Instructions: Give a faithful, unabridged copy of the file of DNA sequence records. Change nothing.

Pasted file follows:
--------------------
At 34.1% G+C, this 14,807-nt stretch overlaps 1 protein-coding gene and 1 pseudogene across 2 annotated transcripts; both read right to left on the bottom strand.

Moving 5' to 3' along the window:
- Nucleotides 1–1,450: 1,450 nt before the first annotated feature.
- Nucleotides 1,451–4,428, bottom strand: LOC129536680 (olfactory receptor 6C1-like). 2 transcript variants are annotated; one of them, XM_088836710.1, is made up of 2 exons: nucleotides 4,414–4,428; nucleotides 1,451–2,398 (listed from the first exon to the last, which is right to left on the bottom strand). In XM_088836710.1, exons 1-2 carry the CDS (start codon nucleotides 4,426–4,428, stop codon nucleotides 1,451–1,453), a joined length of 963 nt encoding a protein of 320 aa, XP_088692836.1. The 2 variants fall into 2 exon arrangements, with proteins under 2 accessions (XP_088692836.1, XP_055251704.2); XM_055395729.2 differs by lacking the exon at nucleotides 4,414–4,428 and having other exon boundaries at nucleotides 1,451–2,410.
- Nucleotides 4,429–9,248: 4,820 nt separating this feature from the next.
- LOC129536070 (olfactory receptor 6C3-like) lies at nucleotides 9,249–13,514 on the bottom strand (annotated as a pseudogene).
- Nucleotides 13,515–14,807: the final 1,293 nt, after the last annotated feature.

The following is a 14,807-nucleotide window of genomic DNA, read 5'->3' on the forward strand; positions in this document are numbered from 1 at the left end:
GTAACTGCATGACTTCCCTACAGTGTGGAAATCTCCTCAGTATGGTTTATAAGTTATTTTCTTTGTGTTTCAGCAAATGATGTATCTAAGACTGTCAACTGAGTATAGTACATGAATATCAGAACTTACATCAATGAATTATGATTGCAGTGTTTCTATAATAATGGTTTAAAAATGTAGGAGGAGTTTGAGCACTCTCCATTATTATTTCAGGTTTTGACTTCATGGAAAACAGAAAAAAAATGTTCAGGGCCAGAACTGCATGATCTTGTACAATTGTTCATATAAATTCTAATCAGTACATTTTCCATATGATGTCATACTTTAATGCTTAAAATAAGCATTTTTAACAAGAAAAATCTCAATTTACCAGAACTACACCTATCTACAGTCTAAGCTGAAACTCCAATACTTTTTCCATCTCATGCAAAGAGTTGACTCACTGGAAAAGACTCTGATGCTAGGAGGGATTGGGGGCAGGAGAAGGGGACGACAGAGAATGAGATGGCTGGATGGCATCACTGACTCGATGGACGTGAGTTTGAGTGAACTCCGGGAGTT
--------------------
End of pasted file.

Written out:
At 34.1% G+C, this 14,807-nt stretch overlaps 1 protein-coding gene and 1 pseudogene across 2 annotated transcripts; both read right to left on the bottom strand.

Moving 5' to 3' along the window:
- Nucleotides 1–1,450: 1,450 nt before the first annotated feature.
- Nucleotides 1,451–4,428, bottom strand: LOC129536680 (olfactory receptor 6C1-like). 2 transcript variants are annotated; one of them, XM_088836710.1, is made up of 2 exons: nucleotides 4,414–4,428; nucleotides 1,451–2,398 (listed from the first exon to the last, which is right to left on the bottom strand). In XM_088836710.1, exons 1-2 carry the CDS (start codon nucleotides 4,426–4,428, stop codon nucleotides 1,451–1,453), a joined length of 963 nt encoding a protein of 320 aa, XP_088692836.1. The 2 variants fall into 2 exon arrangements, with proteins under 2 accessions (XP_088692836.1, XP_055251704.2); XM_055395729.2 differs by lacking the exon at nucleotides 4,414–4,428 and having other exon boundaries at nucleotides 1,451–2,410.
- Nucleotides 4,429–9,248: 4,820 nt separating this feature from the next.
- LOC129536070 (olfactory receptor 6C3-like) lies at nucleotides 9,249–13,514 on the bottom strand (annotated as a pseudogene).
- Nucleotides 13,515–14,807: the final 1,293 nt, after the last annotated feature.

The following is a 14,807-nucleotide window of genomic DNA, read 5'->3' on the forward strand; positions in this document are numbered from 1 at the left end:
GTAACTGCATGACTTCCCTACAGTGTGGAAATCTCCTCAGTATGGTTTATAAGTTATTTTCTTTGTGTTTCAGCAAATGATGTATCTAAGACTGTCAACTGAGTATAGTACATGAATATCAGAACTTACATCAATGAATTATGATTGCAGTGTTTCTATAATAATGGTTTAAAAATGTAGGAGGAGTTTGAGCACTCTCCATTATTATTTCAGGTTTTGACTTCATGGAAAACAGAAAAAAAATGTTCAGGGCCAGAACTGCATGATCTTGTACAATTGTTCATATAAATTCTAATCAGTACATTTTCCATATGATGTCATACTTTAATGCTTAAAATAAGCATTTTTAACAAGAAAAATCTCAATTTACCAGAACTACACCTATCTACAGTCTAAGCTGAAACTCCAATACTTTTTCCATCTCATGCAAAGAGTTGACTCACTGGAAAAGACTCTGATGCTAGGAGGGATTGGGGGCAGGAGAAGGGGACGACAGAGAATGAGATGGCTGGATGGCATCACTGACTCGATGGACGTGAGTTTGAGTGAACTCCGGGAGTT